Tuesday, October 23, 2007
One More Thing...
This morning, over breakfast, I was reading this week's Newsweek, and a headline caught my eye: Cheney and "Deliverance." It was obviously a reference to the movie Deliverance, one of the most powerful, disturbing and yet paradoxically beautfully-filmed movies I've ever seen, and I bee-lined for the article.
It turns out that the article was written by Christopher Dickey, a respected journalist who happens to be the son of James Dickey, the author of the book that the movie was an adaptation of, and the scriptwriter for the movie. Christopher has worked for the New York Times and the Washington Post before working for Newsweek, and and has authored several books, including one I'd read in the early nineties, With The Contras: A Reporter In the Wilds of Nicaragua.
With The Contras was a powerful book. Dickey spent time with both Nicaraguan soldiers and contras-- "contrarevolucionarios"-- literally, counterrevolutionaries. I won't go much in this post into the 1979 victory of the leftist Sandinistas. What I will mention is that the United States, under the Reagan regime, funded, trained and supported several terrorist organizations within Nicaragua that cut a swath of murder, maiming, rape and crime across Nicaragua. Dickey, while voicing legitimate criticisms of the Sandinistas, documented the basically sociopathic nature of the contras, whom Reagan referred to as "freedom fighters."
In any event, Christopher Dickey, in his Newsweek article, alludes to the movie Deliverance, comparing Vice-President Dick Cheney to the character of Lewis Medlock, the character that was played excellently by Burt Reynolds.
Medlock is a blowhard. He's a rich boy whose money comes from inherited real estate. He runs his mouth off about how he loves to "come near death, then survive-- that intensity, well, that's something special." He is, as Dickey points out, a "country club Friedrich Nietzsche."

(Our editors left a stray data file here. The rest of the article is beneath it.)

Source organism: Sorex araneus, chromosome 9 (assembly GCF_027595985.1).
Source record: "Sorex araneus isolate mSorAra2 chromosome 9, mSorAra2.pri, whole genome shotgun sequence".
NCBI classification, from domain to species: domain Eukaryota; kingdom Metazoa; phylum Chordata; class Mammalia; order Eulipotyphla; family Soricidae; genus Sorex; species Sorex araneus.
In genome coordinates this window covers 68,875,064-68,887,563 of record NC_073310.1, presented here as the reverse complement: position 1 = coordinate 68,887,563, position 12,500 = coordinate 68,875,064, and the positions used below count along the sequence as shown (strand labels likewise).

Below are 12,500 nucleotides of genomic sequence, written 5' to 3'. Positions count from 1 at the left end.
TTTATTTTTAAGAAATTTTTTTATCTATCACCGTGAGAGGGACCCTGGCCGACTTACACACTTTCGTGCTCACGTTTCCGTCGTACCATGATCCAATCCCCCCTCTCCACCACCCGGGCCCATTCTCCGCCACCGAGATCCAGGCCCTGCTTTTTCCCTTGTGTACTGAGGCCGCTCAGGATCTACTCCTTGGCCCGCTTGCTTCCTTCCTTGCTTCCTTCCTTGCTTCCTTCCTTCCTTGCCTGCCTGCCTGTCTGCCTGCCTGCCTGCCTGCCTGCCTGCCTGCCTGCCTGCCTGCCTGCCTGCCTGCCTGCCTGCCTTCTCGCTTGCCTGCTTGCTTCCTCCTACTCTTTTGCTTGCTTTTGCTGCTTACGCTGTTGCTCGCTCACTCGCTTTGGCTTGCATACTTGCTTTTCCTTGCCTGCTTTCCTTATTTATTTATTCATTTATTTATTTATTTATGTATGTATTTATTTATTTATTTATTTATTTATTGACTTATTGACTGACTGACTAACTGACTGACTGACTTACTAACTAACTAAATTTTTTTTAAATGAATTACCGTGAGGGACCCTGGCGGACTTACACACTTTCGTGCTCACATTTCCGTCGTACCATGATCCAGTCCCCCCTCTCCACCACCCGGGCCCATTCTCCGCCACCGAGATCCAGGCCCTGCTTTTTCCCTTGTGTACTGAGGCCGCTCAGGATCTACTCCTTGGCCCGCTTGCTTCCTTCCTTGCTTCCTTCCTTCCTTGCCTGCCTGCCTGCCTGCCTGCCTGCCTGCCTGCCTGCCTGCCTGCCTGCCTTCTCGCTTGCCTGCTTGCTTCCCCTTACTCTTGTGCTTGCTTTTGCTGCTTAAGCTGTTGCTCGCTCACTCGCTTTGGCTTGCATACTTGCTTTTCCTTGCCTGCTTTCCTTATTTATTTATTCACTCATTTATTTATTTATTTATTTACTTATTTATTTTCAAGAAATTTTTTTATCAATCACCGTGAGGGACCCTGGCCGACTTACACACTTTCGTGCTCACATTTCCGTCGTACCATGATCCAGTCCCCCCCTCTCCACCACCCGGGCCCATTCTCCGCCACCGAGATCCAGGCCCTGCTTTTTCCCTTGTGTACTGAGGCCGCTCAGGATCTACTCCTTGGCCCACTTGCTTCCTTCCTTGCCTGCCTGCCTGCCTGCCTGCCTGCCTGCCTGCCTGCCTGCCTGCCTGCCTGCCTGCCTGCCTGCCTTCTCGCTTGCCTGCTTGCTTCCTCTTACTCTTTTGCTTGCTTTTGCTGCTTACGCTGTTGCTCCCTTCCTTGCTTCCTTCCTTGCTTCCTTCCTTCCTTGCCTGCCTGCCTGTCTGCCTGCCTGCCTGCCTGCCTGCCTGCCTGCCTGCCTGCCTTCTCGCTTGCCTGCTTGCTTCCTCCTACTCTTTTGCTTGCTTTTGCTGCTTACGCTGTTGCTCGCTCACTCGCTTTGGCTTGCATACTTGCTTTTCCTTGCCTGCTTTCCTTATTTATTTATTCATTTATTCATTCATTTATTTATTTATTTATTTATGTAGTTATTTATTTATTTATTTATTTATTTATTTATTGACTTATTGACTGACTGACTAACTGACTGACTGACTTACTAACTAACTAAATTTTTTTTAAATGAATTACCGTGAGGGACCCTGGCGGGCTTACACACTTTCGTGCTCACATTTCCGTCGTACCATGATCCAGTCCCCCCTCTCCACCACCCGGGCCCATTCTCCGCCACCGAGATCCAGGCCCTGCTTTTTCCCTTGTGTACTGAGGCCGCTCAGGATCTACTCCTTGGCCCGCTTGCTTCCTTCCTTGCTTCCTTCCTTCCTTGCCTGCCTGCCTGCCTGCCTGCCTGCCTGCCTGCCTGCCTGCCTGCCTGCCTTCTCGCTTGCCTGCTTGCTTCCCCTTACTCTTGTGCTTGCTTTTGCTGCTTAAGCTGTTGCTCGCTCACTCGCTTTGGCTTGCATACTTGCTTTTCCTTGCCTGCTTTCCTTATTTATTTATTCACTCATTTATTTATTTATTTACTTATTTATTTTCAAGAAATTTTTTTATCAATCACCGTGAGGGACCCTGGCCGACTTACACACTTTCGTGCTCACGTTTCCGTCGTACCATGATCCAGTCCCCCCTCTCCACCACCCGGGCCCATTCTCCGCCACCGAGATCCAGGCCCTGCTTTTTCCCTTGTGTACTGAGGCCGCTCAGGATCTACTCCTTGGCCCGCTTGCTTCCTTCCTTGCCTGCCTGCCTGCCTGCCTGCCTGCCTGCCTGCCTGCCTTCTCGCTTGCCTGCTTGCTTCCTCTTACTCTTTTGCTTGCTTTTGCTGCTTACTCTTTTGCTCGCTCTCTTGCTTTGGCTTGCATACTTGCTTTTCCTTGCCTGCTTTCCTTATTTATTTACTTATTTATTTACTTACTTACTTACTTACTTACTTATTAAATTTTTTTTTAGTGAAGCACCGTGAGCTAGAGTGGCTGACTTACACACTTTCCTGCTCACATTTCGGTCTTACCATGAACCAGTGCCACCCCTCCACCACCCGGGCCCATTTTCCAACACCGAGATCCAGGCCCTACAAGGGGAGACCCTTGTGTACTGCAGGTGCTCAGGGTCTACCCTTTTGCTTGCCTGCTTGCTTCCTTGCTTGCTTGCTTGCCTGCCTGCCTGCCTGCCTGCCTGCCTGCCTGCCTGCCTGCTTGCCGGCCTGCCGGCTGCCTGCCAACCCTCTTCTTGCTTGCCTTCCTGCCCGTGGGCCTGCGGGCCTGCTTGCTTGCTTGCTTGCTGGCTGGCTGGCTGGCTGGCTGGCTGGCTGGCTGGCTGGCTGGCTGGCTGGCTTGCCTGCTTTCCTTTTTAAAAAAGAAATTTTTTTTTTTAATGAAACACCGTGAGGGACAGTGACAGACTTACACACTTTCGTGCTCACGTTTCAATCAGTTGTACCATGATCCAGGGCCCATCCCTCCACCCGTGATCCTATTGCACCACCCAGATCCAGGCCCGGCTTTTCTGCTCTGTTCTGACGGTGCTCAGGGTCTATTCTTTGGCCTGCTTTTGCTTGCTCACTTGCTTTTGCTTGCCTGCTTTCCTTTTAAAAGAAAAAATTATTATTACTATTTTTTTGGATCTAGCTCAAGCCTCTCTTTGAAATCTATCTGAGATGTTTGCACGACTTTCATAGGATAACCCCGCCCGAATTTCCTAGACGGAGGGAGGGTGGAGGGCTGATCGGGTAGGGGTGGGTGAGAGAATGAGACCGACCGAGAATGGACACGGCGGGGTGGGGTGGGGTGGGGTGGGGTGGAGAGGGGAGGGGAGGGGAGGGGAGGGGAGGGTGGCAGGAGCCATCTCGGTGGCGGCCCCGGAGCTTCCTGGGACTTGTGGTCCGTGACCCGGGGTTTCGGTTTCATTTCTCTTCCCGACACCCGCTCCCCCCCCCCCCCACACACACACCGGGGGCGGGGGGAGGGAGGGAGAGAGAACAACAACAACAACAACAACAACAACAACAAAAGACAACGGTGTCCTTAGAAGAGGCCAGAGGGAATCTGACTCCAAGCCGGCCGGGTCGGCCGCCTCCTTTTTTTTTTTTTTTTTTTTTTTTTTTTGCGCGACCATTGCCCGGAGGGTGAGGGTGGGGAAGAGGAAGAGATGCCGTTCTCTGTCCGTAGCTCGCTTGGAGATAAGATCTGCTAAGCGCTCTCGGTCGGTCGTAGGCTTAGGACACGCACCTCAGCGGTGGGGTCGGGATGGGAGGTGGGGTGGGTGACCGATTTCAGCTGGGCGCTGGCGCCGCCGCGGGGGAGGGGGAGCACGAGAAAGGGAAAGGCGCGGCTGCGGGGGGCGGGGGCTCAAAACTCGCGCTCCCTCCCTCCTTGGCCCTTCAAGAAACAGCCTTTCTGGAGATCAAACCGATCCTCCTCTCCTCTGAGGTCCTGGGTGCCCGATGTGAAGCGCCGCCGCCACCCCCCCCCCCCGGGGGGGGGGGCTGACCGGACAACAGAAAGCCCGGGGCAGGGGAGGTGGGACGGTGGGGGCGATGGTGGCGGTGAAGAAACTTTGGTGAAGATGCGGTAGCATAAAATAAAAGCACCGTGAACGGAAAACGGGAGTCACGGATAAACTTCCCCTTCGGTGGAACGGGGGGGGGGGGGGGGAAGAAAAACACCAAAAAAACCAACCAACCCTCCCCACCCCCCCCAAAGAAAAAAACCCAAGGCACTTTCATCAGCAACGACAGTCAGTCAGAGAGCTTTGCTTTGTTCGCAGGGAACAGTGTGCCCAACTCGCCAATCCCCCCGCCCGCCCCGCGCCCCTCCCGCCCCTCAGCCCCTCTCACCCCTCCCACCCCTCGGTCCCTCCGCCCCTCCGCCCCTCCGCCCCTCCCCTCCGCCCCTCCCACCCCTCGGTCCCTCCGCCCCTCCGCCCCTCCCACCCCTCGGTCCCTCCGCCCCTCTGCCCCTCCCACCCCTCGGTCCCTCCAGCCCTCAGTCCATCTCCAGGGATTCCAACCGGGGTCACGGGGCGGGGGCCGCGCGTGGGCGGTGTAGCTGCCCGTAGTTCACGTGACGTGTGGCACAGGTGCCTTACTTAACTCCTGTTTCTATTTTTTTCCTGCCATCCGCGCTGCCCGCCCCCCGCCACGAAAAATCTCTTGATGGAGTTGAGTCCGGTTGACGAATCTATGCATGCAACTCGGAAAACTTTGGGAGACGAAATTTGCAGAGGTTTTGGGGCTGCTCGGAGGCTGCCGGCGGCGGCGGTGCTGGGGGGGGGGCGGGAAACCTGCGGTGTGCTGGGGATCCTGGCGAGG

Our society is rife with these types. They are people who quote Sun Tzu's The Art of War at business lunches. They sit on a barstool and blather on about how linebackers need to deliver "punishing hits." And they sit in offices in Washington, D.C. and talk about the United States dominating the world. They are paper tigers
In his article, Dickey alluded to Ronny Cox's character, Drew Ballinger, who insists that they need to report what has happened to the authorities-- the law is, after all, the law. He's overruled by Medlock and the others. "The law? What law? Where's the law, Drew?," exclaims Medlock. Like Cheney, Medlock has dragged these guys into this fiasco and when it unravels, wants them to take away the thin line that separates them from the wilds he has disasterously tempted fate with. And like Lt. Commander Matthew Diaz, the fundamentally decent guy who stands up for the law and what is right, pays the price for the hubris of a cardboard warrior.
But there's one more scene from Deliverance that Christopher Dickey needed to include in his article. It comes toward the end, when the sheriff, who was actually played by Christopher's father James, the author and scriptwriter, talks to the survivors of the weekend. As he begins to get a notion of what actually happened, with a look that is a mix of disdain, amazement and anger, gives them advice that is the most unnecessary advice ever: "Don't ever do something like this again." With a loaded Supreme Court, and and emasculated Congress, it might be the next President who plays that role-- indictments, changes in laws, fixing the military that's been damaged so badly by this war. That might happen. But in the end, it'll be we the voters who need to tell them, through the various means available to us, "Don't ever do something like this again."